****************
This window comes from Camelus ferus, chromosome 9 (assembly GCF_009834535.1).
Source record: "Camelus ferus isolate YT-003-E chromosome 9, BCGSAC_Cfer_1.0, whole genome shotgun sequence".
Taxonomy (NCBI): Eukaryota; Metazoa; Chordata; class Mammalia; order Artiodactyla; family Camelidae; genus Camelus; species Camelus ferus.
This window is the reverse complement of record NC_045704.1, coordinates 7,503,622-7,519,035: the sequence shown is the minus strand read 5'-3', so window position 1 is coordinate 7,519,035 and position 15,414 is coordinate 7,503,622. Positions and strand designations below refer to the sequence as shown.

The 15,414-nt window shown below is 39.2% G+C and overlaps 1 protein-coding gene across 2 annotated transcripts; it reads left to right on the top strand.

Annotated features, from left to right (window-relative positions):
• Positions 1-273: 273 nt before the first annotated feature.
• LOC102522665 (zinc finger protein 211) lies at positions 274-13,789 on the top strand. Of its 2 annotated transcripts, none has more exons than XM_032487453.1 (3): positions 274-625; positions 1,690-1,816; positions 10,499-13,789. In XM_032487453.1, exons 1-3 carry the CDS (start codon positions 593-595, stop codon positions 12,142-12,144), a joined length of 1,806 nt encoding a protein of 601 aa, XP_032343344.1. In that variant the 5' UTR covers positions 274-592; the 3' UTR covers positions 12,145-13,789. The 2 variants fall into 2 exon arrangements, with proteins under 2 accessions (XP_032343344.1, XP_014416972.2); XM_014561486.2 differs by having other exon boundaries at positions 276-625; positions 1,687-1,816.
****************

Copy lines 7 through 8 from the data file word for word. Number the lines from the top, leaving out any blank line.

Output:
• Positions 1-273: 273 nt before the first annotated feature.
• LOC102522665 (zinc finger protein 211) lies at positions 274-13,789 on the top strand. Of its 2 annotated transcripts, none has more exons than XM_032487453.1 (3): positions 274-625; positions 1,690-1,816; positions 10,499-13,789. In XM_032487453.1, exons 1-3 carry the CDS (start codon positions 593-595, stop codon positions 12,142-12,144), a joined length of 1,806 nt encoding a protein of 601 aa, XP_032343344.1. In that variant the 5' UTR covers positions 274-592; the 3' UTR covers positions 12,145-13,789. The 2 variants fall into 2 exon arrangements, with proteins under 2 accessions (XP_032343344.1, XP_014416972.2); XM_014561486.2 differs by having other exon boundaries at positions 276-625; positions 1,687-1,816.